These artificial skin cultures help to develop a better understanding of the efficacy of skin care products and ingredients, says Osborne. This, along with the genomics research being performed at the company, is helping its researchers pinpoint what is happening to the skin as it ages. Among their recent findings, the skin’s barrier is profoundly damaged in aged skin. “This primary change causes the skin to use all its energy to repair the barrier instead of repairing deeper damage, like collagen and elastin deterioration,” says Osborne. “Improving the barrier will allow the skin to repair its deeper layers.”
In the past, researchers at the Estée Lauder Cos. had concentrated their antiaging work on protection and repair: Protecting the skin from damage caused by the external environment and repairing damage caused by UV light. Almost five years ago that focus shifted to genetic aging and, specifically, sirtuins, the genes that impact longevity, with Lauder working in conjunction with research groups at Harvard and the Massachusetts Institute of Technology. The goal at the time was to activate sirtuins artificially, to induce an increase in longevity without putting the cells in caloric deprivation. Resveratrol, from grapes, was one molecule found to successfully trigger this false alarm response in the cells and lead to an increase in their life span.
In addition to the cells living longer, researchers found those cells also became more resistant to DNA damage. “Activating the sirtuin increased the duration of each cell cycle, allowing the cells more time to repair,” says Daniel Maes, senior vice president of global research and development at Estée Lauder. “This led us to the belief that it is absolutely necessary not to speed up the cells but to slow them down so they can repair themselves of damage they’re exposed to.”
Going forward, Lauder is continuing to exploit the impact of sirtuins on skin cells and looking at activating others cells so they, too, have better opportunity to repair.
Like its sister brand, scientists at Clinique are focused on continuing research into sirtuin genes (there are seven) and molecules beyond resveratrol that trigger their activation. They, along with the 20 outside research collaborators they partner with, are also looking beyond these established longevity genes. “Sirtuins just scratch the surface,” says Mammone. “There’s a whole other body of longevity genes having to do with insulin and insulinlike pathways in the body that have been shown to influence aging.”
Mammone is also keeping close tabs on rapidly expanding stem cell research and, specifically, the adult stem cells in the skin that divide and make new skin on a monthly basis. “We want to know how they change with age and how we [can] help them do a better job at it,” he says.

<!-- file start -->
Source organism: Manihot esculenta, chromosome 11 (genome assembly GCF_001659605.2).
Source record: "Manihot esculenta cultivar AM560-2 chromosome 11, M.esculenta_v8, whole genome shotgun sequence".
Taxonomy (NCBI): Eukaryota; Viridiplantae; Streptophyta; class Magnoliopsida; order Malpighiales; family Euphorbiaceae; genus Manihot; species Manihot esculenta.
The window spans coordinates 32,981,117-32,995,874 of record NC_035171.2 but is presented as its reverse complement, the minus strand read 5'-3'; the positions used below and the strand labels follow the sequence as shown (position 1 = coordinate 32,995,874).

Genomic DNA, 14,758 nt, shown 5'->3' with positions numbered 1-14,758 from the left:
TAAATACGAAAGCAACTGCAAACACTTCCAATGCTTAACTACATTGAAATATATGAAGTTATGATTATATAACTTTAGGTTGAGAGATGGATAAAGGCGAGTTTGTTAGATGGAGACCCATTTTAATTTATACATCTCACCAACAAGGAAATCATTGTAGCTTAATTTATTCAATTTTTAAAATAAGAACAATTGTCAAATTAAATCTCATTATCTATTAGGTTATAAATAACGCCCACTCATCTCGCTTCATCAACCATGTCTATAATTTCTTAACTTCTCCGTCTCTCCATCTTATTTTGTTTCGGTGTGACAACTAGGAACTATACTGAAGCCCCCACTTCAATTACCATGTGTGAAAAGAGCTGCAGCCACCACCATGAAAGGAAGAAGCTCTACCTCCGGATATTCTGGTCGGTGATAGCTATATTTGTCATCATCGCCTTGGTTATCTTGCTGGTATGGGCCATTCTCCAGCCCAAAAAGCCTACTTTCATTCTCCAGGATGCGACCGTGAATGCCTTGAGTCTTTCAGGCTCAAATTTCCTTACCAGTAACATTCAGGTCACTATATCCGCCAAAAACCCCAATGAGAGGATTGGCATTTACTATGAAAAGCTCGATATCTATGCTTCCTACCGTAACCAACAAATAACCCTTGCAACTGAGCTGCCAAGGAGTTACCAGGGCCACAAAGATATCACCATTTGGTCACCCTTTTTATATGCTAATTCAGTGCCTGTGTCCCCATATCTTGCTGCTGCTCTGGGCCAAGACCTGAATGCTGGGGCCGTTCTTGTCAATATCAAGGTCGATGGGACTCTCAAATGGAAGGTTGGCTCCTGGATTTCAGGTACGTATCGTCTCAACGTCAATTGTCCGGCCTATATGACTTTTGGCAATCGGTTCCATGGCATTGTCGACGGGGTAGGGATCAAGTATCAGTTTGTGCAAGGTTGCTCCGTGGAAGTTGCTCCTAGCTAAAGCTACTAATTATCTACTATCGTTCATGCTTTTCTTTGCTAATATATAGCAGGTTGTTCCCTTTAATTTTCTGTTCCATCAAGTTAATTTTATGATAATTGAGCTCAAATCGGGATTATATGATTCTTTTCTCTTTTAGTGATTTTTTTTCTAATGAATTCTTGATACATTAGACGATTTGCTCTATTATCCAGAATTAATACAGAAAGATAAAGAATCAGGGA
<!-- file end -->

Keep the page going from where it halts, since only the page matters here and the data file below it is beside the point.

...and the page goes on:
Another area of interest for Clinique is pharmacogenetics—or the interactions of compounds based on one’s genetic profile. Basically, instead of picking products based on the condition of one’s skin—dry, oily, sun sensitive, etc.—the brand foresees the day when a customer will be able to get a whole skin care regime customized for her according to her genes. It “will result in more targeted, not to mention safer, products for our consumers,” says Mammone.
In its quest for a deeper understanding of the skin, scientists at L’Oréal partner with approximately 100 universities, hospitals and public research institutions worldwide. L’Oréal research draws from the fields of cellular biology, molecular biology and, increasingly, skinomics—a term it coined to describe its stateof- the-art tools of research including genomics, transcriptomics (the study of gene activity and expression) and proteomics (the study of proteins). For skinomics and aging, in particular, L’Oréal Research has had a long-term partnership with Hôpital Saint-Louis in Paris and Centre Hospitalier Universitaire Laval in Quebec.
Recent skinomics research comparing the signatures of young and old skin resulted in the identification of gene expression and protein fingerprints. First, researchers determined gene activity in young skin compared with aged skin. “They found that in response to a skin surface aggression, the onset of gene activity linked to skin barrier recovery was slower in old skin than in young skin,” says George Rivera, senior scientific liaison for L’Oréal Laboratories. A clinical study of the link between the gene and protein signatures led to the identification of active ingredients that are able to modify the protein signature of aged skin, so that it more closely approximates that of young skin. These ingredients will be formulated in future antiaging products, says the company.